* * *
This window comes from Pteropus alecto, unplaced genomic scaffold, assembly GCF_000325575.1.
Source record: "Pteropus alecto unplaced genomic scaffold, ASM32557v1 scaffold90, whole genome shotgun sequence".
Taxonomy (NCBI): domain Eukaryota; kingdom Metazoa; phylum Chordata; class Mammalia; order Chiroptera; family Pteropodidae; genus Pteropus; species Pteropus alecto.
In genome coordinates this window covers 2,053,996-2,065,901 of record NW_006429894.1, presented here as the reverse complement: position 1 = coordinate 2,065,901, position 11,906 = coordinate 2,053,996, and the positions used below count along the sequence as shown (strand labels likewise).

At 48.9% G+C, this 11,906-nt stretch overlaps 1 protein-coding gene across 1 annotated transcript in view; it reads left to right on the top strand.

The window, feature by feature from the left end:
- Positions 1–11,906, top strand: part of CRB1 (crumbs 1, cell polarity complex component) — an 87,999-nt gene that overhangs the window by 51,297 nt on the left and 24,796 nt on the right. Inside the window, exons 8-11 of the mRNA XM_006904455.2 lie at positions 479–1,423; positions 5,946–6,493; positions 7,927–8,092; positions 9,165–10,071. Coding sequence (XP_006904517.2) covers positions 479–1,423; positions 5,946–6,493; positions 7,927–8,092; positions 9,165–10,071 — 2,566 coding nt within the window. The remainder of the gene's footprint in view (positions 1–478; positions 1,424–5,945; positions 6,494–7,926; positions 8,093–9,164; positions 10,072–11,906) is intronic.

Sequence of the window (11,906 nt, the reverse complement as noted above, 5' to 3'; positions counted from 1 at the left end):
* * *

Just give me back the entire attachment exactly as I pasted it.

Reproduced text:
This window comes from Pteropus alecto, unplaced genomic scaffold, assembly GCF_000325575.1.
Source record: "Pteropus alecto unplaced genomic scaffold, ASM32557v1 scaffold90, whole genome shotgun sequence".
Taxonomy (NCBI): domain Eukaryota; kingdom Metazoa; phylum Chordata; class Mammalia; order Chiroptera; family Pteropodidae; genus Pteropus; species Pteropus alecto.
In genome coordinates this window covers 2,053,996-2,065,901 of record NW_006429894.1, presented here as the reverse complement: position 1 = coordinate 2,065,901, position 11,906 = coordinate 2,053,996, and the positions used below count along the sequence as shown (strand labels likewise).

At 48.9% G+C, this 11,906-nt stretch overlaps 1 protein-coding gene across 1 annotated transcript in view; it reads left to right on the top strand.

The window, feature by feature from the left end:
- Positions 1–11,906, top strand: part of CRB1 (crumbs 1, cell polarity complex component) — an 87,999-nt gene that overhangs the window by 51,297 nt on the left and 24,796 nt on the right. Inside the window, exons 8-11 of the mRNA XM_006904455.2 lie at positions 479–1,423; positions 5,946–6,493; positions 7,927–8,092; positions 9,165–10,071. Coding sequence (XP_006904517.2) covers positions 479–1,423; positions 5,946–6,493; positions 7,927–8,092; positions 9,165–10,071 — 2,566 coding nt within the window. The remainder of the gene's footprint in view (positions 1–478; positions 1,424–5,945; positions 6,494–7,926; positions 8,093–9,164; positions 10,072–11,906) is intronic.

Sequence of the window (11,906 nt, the reverse complement as noted above, 5' to 3'; positions counted from 1 at the left end):